The caption at the top of a Los Angeles Times piece this morning that no doubt sent shivers down the spines of a lot of locovores, organic foodies and just smaller companies around the world: “Monsanto aims to dominate today’s $3-billion global market for produce seeds, much as it already has done with corn and soybeans,” it reads. And a paragraph in the middle of the story doesn’t help.
“Monsanto moved aggressively into the vegetable business in 2005, when it bought seed powerhouse Seminis Inc. in Oxnard, [Calif.]” it states. “Since then, it has acquired four other vegetable seed companies, opened 57 research centers worldwide and hired a slew of seed geneticists and agricultural researchers.”
It’s not only organic farmers and environmentalists who worry that Monsanto is cornering the market on seeds. It’s little old DuPont, too, which has sued Monsanto for lost profits and compensation for patent infringement. (The two megaliths are again “trading slurs” following another lawsuit, as one report has it.)
I should point out that the produce are not genetically modified organisms such as the soybeans that are developed with genes from a soil bacterium that allow it to survive being sprayed with Roundup, which is also manufactured by Monsanto. (Weeds, being the clever creatures that they are, are evidently figuring a way around their annihilation, however.)
Rather, these are crops that are developed by, for example, breeding the disease-resistant DNA of a particular strain of wild pepper with a domestic one. And Monsanto is, as always, claiming great benefits for the entire food chain.
“Consumers now can buy Beneforte broccoli, which Monsanto claims has twice as much antioxidant benefit than typical broccoli varieties,” P.J. Huffstutter writes. “There's the company's EverMild onion, which has lower sulfur levels and causes fewer tears when cut. And there's the orange grape tomato, which is bred to be sweeter, with a lower acidity level and a richer fragrance than conventional grape tomatoes on the market.”
It’s also working on things like single-serve melons.
"This isn't a hobby.... We're serious about it," Monsanto CEO Hugh Grant tells Huffstutter, revealing that he expects vegetable seed revenue to soon rival the $1.5-billion that soybeans generate annually.
The fact that the company is using conventional breeding techniques does not assuage some scientists.
"What they really are doing is creating something where the probability is very low that it would have happened in nature without human intervention," says R. Paul Thompson, director of graduate studies at the University of Toronto's department of ecology and evolutionary biology.
About 80% of processed foods already contain ingredients that have been genetically modified, according to Grocery Manufacturers Association data cited by Eve Conant in The Daily Beast. GMO soybeans acreage has grown to 94% from 7% 15 years ago; GMO corn has gone from 1% to 88% of cultivation.
Conant recounts the ongoing battle in Washington over what the organic industry sees as a betrayal of the administration to follow through on a campaign promise to “let folks know if their food has been genetically modified, because Americans should know what they’re buying,” as candidate Obama put it. Agriculture Secretary Tom Vilsack has come under particular fire for what is seen as his caving in to “Frankenfood” interests.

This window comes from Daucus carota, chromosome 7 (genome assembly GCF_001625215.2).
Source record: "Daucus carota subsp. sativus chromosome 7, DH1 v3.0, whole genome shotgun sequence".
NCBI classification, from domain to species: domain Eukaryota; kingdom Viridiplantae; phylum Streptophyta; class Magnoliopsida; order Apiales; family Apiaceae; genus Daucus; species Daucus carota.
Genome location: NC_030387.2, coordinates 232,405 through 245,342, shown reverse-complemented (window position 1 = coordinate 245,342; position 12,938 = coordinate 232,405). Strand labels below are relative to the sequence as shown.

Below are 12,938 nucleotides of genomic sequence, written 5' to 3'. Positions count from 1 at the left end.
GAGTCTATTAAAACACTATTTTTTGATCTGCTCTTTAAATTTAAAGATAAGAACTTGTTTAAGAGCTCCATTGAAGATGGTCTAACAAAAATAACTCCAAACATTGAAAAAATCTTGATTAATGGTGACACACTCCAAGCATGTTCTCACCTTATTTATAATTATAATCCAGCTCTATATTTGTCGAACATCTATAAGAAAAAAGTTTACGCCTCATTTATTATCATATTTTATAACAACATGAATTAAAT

“Vilsack has, in fact, promoted the most controversial and dangerous forms of agricultural biotechnology, including pharma crops, plants genetically engineered to produce pharmaceuticals,” the Organic Consumers Associate website claims. “When grown outdoors on farmland, where most pharma crop trials have occurred, pharma crops can easily contaminate conventional and organic varieties.”
On Sunday, anti-GMO protesters in 100 cities around the world were part of “Millions Against Monsanto” rallies on what was “United Nations World Food Day.” But only “dozens” apparently “lined the street” at the company’s worldwide headquarters in Creve Coeur, Mo., according to the local Patch.
According to the Chinese news agency (cum “propaganda organization,” as per Wikipedia) Xinhua, “hundreds of people from around the United States rallied in front of the White House on Sunday, urging the government to require compulsory labeling of food made from genetically modified organisms (GMOs).”
"Most Americans agree they have a right to know what is in the food they put in their own and their children's bodies, but current federal policy favors the pesticide industry and hides the facts," Katherine DiMatteo of the International Federation of Organic Agricultural Movements told the assembled.
But NPR’s “The Salt” food blog indicates that while most people polled say that they’d like to know where the “corn in their corn flakes” comes from, “scientists and regulators have concluded time and time again that labeling is unnecessary.”
April Fulton quotes an FDA guidance document that says it “has no basis for concluding that bioengineered foods differ from other foods in any meaningful or uniform way, or that, as a class, foods developed by the new techniques present any different or greater safety concern than foods developed by traditional plant breeding."
Monsanto itself issued a statement to radio station KMOX about the protests Sunday in which it said it respected the right for individuals to express their opinions but that the world faces a number of agricultural challenges, not the least of which is feeding seven billion people.
“We understand that no single company or form of agriculture can address these challenges individually,” the statement concluded. “We embrace all forms of agriculture and the choices of farmers to grow what makes sense to them and the needs of their customers.”